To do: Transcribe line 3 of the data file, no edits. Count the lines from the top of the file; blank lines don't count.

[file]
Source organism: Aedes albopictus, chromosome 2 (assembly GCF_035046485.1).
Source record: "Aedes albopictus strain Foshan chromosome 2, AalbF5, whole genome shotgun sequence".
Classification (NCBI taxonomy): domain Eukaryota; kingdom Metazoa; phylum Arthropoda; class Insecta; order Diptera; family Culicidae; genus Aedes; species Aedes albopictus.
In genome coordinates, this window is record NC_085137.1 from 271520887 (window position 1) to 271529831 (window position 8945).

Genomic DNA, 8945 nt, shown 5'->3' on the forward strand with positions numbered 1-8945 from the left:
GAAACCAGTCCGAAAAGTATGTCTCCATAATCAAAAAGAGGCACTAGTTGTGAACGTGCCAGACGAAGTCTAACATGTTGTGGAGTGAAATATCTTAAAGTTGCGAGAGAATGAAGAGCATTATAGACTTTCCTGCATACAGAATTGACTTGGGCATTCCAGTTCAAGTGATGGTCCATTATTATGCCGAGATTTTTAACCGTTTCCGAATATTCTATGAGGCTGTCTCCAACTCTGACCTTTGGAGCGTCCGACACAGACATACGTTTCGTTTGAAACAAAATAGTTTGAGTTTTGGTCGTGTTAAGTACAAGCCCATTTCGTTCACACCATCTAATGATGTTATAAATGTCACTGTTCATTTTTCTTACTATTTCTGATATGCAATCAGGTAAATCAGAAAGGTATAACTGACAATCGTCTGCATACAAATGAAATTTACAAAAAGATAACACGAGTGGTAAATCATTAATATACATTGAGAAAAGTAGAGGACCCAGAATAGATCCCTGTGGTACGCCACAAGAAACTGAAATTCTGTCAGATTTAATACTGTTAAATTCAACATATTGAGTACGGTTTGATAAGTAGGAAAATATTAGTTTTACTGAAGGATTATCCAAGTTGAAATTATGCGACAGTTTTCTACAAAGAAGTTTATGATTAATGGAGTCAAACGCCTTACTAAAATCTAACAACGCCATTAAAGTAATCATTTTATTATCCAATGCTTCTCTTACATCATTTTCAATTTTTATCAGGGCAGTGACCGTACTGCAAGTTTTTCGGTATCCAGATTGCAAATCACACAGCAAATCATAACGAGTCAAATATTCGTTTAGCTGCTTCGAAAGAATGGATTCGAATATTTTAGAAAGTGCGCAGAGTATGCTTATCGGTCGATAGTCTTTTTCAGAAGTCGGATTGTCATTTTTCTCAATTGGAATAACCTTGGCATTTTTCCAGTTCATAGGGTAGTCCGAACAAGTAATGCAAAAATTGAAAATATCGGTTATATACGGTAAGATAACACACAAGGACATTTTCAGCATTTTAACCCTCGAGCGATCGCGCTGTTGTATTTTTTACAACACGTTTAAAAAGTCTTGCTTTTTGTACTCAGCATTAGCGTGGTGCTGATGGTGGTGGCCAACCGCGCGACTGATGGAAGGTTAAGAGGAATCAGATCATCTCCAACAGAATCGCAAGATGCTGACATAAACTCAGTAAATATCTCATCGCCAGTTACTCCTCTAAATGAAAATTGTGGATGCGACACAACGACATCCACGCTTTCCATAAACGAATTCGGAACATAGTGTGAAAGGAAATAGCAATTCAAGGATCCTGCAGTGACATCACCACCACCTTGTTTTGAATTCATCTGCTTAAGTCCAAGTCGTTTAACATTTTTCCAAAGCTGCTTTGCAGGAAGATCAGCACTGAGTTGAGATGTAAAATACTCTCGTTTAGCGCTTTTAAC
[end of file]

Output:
Classification (NCBI taxonomy): domain Eukaryota; kingdom Metazoa; phylum Arthropoda; class Insecta; order Diptera; family Culicidae; genus Aedes; species Aedes albopictus.